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Are numbers real?

Patrick Weaver
October 29, 2013

In the western world, numbers in the form we know and use today appeared in the 13th century when Italian mathematician Leonardo Pisano Bigollo (c. 1170—c. 1250), known as Fibonacci, published the Liber Abaci (1202). In the book, Fibonacci advocated numeration with the digits 0–9 and place value, and showed the practical importance of the new numeral system by applying it to commercial bookkeeping, and other applications.

This book also introduced the Fibonacci sequence, which has many applications (the sequence is created by adding the previous 2 numbers: 1 + 2 = 3, 2 + 3 = 5, 3 + 5 = 8, etc). The book was well received throughout educated Europe and had a profound impact on European thought.

The Fibonacci sequence

Fibonacci was born around 1170 to Guglielmo Bonacci, a wealthy Italian merchant. Guglielmo directed a trading post in Bugia, a port east of Algiers in the Almohad dynasty’s sultanate in North Africa (now Béjaïa, Algeria). As a young boy, Fibonacci travelled with him to help; it was there he learned about the Hindu-Arabic numeral system described in his book.

Our modern numbers are descended from the Hindu-Arabic numeral system developed by ancient Indian mathematicians, in which a sequence of digits such as ‘975’ is read as a single number. These Indian numerals are traditionally thought to have been adopted by the Muslim Persian and Arab mathematicians in India, and passed on to the Arabs further west with the current form of the numerals developing in North Africa and studied by Fibonacci.

This numbering system is easy to use and widespread but it was not the first or last.  Romans and earlier Mediterranean civilisations had their systems and most of the modern world relies on binary mathematics. Duodecimals were used in the UK prior to metrication (based on 12 to deal with measurements in feet and inches) etc.

Some numbers are ‘irrational’ such as the ‘square root of 2’ and π (Pi) as there is no complete answer. Others are imaginary such as the square root of minus 1.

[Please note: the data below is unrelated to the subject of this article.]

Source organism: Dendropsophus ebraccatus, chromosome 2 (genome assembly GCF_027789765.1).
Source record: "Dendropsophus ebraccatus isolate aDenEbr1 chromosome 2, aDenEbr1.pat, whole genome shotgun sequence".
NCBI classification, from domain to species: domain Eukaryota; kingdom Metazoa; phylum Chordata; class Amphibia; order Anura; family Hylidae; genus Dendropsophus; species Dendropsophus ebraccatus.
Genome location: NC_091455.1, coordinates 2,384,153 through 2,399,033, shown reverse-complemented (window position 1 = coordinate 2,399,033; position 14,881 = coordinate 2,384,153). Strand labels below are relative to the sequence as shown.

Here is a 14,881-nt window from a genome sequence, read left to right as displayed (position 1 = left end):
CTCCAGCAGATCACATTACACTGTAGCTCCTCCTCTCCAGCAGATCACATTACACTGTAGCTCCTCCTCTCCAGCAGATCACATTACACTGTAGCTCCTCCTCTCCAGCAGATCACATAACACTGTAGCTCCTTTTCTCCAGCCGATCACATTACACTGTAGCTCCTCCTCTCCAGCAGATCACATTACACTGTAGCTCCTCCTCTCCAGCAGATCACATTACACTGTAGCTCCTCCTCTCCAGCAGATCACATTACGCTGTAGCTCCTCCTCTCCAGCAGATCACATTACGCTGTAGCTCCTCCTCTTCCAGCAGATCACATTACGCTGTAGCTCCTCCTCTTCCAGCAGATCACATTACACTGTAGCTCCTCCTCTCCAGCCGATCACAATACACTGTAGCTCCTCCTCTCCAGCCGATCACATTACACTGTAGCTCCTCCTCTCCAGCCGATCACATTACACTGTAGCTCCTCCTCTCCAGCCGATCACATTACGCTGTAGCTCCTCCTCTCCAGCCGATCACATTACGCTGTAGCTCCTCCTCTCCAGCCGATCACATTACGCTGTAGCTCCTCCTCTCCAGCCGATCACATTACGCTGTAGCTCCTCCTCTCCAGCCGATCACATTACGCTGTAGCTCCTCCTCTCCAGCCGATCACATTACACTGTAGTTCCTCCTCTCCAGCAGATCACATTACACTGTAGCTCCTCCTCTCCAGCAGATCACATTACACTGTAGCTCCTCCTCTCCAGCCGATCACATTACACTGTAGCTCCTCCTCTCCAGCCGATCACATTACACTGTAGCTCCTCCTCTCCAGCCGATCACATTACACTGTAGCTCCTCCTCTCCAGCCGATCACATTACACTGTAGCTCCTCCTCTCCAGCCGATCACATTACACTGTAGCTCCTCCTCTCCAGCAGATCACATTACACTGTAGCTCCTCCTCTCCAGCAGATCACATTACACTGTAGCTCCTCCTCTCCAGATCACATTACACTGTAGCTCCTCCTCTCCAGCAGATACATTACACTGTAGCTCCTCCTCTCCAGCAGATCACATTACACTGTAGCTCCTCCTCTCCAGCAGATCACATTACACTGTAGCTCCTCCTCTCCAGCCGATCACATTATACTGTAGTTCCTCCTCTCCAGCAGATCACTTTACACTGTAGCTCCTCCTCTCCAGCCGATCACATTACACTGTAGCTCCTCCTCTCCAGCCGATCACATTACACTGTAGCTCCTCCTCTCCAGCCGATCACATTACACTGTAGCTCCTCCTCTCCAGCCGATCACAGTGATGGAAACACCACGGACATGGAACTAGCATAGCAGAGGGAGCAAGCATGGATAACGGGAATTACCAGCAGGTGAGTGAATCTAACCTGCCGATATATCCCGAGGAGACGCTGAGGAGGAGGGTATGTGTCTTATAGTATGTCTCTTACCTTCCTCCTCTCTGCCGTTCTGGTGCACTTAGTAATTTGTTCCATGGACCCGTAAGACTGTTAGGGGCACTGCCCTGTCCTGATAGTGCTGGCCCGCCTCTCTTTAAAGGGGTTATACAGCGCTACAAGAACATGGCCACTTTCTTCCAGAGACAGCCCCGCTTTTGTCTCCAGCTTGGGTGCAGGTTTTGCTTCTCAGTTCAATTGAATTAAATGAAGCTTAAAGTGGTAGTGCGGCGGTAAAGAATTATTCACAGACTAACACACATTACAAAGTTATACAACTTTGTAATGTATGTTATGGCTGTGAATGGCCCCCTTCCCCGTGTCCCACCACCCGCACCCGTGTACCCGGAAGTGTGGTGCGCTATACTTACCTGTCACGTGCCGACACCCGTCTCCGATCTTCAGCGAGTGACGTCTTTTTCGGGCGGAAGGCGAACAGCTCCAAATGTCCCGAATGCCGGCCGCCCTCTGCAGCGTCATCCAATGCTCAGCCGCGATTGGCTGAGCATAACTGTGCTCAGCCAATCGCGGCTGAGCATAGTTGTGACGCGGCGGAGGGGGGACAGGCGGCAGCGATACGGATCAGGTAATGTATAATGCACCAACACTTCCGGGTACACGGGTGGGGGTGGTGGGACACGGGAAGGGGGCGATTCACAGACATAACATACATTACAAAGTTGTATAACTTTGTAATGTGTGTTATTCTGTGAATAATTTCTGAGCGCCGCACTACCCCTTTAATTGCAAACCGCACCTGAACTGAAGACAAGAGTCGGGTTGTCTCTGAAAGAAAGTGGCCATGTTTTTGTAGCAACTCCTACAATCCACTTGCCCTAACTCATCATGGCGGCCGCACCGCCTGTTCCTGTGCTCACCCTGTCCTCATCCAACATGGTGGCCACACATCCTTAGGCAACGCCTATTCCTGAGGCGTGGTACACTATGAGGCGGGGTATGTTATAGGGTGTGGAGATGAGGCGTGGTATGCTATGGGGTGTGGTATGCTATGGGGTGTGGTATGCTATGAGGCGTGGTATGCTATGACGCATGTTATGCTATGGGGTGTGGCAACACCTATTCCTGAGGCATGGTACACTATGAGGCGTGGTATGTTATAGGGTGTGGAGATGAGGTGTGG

imaginary number

And then there are strange sequences that build fascinating patterns:

1 x 8 + 1 = 9
12 x 8 + 2 = 98
123 x 8 + 3 = 987
1234 x 8 + 4 = 9876
12345 x 8 + 5 = 98765
123456 x 8 + 6 = 987654
1234567 x 8 + 7 = 9876543
12345678 x 8 + 8 = 98765432
123456789 x 8 + 9 = 987654321

1 x 9 + 2 = 11
12 x 9 + 3 = 111
123 x 9 + 4 = 1111
1234 x 9 + 5 = 11111
12345 x 9 + 6 = 111111
123456 x 9 + 7 = 1111111
1234567 x 9 + 8 = 11111111
12345678 x 9 + 9 = 111111111
123456789 x 9 +10= 1111111111

Given our reliance on mathematics for virtually everything, how ‘real’ is a system that cannot define the ratio between the diameter and circumference of a circle but can generate fascinating sequences like those above?

There’s no answer to this post other than to suggest there are 10 types of people in the world: those who understand binary mathematics and those that don’t.

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Patrick Weaver
Patrick Weaver is the managing director of Mosaic Project Services and the business manager of Stakeholder Management Pty Ltd. He has been a member of both PMI and AIPM since 1986 and is a member of the Asia Pacific Forum of the Chartered Institute of Building. In addition to his work on ISO 21500, he has contributed to a range of standards developments with PMI, CIOB and AIPM.
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